The sound of the gavel after a contentious child custody hearing can carry a grim sense of finality that weighs heavily on you. It can be a debilitating blow to fight for yourself and the well-being of your child, only to come out on what you feel to be the losing end. But the resolution of the case need not necessarily be final. If you and your attorney feel that the outcome of the case deserves a close review, you can and should appeal it. But appealing a custody ruling is not as simple as demanding a second chance. Here’s what to know before appealing a child custody ruling so that, when you return to make your case a second time, you have a better chance of securing the custody you feel you deserve.
These Things Take Time
No appeal worth receiving is likely to be immediate. In the case of family courts, whose dockets often find themselves lamentably full, you may end up waiting close to a year for your second day in court. The intervening time could be incredibly stressful for you, your ex-spouse, and your child, who now hangs in the balance of a lengthy and highly contentious legal process. You may feel that this sense of limbo, which even in the best situation would result in a significant change to your child’s daily life, is not worth the additional strain and uncertainty over such time. Only proceed if you feel that you can withstand the wait and that the situation demands a resolution.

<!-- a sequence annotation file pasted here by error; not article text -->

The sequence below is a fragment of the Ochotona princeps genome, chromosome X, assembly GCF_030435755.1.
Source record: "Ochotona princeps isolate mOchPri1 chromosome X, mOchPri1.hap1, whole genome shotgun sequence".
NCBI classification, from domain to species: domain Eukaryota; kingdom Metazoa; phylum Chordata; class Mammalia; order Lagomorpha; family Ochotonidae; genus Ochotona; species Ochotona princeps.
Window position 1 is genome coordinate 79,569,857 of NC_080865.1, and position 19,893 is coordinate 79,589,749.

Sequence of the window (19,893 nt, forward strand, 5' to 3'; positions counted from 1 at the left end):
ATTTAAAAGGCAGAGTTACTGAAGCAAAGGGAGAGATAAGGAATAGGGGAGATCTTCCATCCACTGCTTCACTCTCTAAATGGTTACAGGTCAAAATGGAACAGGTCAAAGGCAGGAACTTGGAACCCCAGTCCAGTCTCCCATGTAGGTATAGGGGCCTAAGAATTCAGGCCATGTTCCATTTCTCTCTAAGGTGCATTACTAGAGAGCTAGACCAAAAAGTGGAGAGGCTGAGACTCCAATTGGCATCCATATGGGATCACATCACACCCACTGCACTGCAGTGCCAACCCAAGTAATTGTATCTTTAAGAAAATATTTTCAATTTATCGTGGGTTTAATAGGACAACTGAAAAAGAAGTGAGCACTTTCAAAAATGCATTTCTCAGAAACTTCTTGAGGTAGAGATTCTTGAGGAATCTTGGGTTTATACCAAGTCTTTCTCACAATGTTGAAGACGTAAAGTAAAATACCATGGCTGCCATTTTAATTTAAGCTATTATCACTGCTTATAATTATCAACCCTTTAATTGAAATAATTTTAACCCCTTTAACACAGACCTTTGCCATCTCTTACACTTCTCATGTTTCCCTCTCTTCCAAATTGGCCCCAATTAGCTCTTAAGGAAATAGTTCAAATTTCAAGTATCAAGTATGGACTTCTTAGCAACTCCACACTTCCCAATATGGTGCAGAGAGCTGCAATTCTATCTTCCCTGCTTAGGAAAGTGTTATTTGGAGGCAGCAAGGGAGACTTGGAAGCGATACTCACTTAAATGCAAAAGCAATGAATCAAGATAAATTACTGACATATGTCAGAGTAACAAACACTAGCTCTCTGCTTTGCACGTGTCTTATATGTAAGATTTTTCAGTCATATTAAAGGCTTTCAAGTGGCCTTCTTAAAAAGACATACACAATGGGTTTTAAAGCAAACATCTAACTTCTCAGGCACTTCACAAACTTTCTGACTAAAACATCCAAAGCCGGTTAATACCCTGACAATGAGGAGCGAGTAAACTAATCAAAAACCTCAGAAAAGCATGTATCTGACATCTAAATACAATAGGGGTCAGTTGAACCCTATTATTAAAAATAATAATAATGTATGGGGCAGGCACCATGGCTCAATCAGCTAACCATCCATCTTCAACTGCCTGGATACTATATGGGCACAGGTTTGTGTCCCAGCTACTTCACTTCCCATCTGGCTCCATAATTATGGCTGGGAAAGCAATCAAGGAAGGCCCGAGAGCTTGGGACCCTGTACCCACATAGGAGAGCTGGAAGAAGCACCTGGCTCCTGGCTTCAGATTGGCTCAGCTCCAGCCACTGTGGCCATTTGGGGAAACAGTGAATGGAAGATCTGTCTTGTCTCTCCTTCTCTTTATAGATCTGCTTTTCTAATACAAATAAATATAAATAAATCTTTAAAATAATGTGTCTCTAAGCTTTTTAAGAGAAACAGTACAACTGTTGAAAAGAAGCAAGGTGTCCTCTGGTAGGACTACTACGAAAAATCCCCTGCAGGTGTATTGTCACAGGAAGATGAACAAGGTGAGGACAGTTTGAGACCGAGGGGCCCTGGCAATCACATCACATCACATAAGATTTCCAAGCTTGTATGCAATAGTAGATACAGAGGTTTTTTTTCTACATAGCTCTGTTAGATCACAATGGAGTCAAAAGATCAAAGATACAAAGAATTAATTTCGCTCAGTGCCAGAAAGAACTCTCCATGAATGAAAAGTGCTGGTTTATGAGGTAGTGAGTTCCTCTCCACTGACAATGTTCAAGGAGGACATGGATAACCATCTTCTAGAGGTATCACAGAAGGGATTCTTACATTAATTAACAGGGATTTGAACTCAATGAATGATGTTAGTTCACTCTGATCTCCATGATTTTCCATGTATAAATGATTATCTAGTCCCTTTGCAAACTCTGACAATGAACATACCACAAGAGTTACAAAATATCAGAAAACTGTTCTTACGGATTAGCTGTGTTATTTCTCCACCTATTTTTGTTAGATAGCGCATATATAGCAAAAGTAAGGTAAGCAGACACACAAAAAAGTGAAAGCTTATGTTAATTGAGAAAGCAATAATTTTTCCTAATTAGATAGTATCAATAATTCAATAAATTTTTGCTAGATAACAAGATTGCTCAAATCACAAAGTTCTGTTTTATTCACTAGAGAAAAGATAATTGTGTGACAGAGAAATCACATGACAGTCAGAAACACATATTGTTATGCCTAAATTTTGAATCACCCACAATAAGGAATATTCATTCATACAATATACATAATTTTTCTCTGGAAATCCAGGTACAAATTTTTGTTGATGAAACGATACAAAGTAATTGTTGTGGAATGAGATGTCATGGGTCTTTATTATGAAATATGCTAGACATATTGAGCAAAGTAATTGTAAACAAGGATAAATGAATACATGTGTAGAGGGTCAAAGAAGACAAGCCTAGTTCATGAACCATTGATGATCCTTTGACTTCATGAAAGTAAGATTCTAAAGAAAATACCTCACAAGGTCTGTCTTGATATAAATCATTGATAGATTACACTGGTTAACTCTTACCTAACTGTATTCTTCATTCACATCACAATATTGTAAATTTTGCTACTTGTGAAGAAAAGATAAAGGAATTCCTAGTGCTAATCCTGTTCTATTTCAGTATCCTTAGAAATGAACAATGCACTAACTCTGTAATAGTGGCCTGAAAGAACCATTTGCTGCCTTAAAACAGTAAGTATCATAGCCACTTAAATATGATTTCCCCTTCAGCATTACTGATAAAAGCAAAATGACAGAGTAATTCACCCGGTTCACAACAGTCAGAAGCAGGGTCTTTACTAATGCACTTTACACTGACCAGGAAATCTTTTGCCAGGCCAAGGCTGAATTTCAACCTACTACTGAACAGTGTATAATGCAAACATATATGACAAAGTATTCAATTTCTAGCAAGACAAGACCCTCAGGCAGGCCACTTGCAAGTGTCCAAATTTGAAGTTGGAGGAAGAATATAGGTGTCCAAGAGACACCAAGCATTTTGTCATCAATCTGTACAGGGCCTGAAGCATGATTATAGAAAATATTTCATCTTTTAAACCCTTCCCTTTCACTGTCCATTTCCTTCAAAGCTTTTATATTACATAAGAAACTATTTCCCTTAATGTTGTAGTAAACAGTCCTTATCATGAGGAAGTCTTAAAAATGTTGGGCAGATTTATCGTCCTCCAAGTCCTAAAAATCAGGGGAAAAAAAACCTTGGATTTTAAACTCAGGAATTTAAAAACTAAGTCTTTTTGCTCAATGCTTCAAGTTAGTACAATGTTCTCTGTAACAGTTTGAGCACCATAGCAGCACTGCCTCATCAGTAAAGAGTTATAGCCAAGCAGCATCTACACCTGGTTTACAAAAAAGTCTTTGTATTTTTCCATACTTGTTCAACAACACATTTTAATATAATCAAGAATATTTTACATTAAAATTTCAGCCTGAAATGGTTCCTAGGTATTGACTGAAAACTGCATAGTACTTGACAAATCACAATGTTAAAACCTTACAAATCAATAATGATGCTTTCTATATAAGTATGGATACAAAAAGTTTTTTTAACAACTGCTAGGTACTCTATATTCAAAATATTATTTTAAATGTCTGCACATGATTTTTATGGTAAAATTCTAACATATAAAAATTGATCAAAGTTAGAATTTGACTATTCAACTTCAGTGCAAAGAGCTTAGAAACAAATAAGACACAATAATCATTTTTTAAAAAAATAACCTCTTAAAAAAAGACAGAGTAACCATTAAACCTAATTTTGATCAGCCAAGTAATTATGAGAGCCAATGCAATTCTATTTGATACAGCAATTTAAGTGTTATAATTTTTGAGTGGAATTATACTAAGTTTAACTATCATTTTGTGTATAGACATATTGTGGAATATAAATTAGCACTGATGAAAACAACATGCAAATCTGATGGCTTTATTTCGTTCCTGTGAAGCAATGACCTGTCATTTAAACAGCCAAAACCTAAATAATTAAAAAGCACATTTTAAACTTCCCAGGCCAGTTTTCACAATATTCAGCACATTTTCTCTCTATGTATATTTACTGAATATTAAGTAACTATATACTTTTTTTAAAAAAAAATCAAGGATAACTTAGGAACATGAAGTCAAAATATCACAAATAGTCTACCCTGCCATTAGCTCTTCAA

Appeals Can Be Expensive
The court system—through filing fees, the expense of legal representation, and the opportunity cost of labor hours you’ll lose to the process—has very real costs to it. You need to understand that the price of an appeal can be quite high and that, despite your sizable investment of time and money, you still might not necessarily receive a favorable outcome. Furthermore, for financial reasons as well as ethical, it’s paramount only to appeal in good faith. If the appellate court deems your appeal baseless, they can penalize you further. Not only will you incur the standard costs of filing an appeal and trying that case, but the court may also charge you with paying the opposing party’s fees, effectively doubling your expenses in a losing cause.
The Odds Are Against You
A trial lawyer should never ask a question to which he or she doesn’t know the answer. In the same spirit, you shouldn’t file an appeal you don’t think you can win. Chief among what to know before appealing a child custody ruling is that, while appellate courts serve a valuable purpose in the legal system, statistically, they are likelier to affirm the ruling of the lower court than to overturn it. The emotional valence of family court could lead you into a fight you can’t win. The attorneys of Schiller DuCanto & Fleck LLP can help you review your case and determine, with both a fresh set of eyes and an unbiased perspective, whether you can overcome these odds.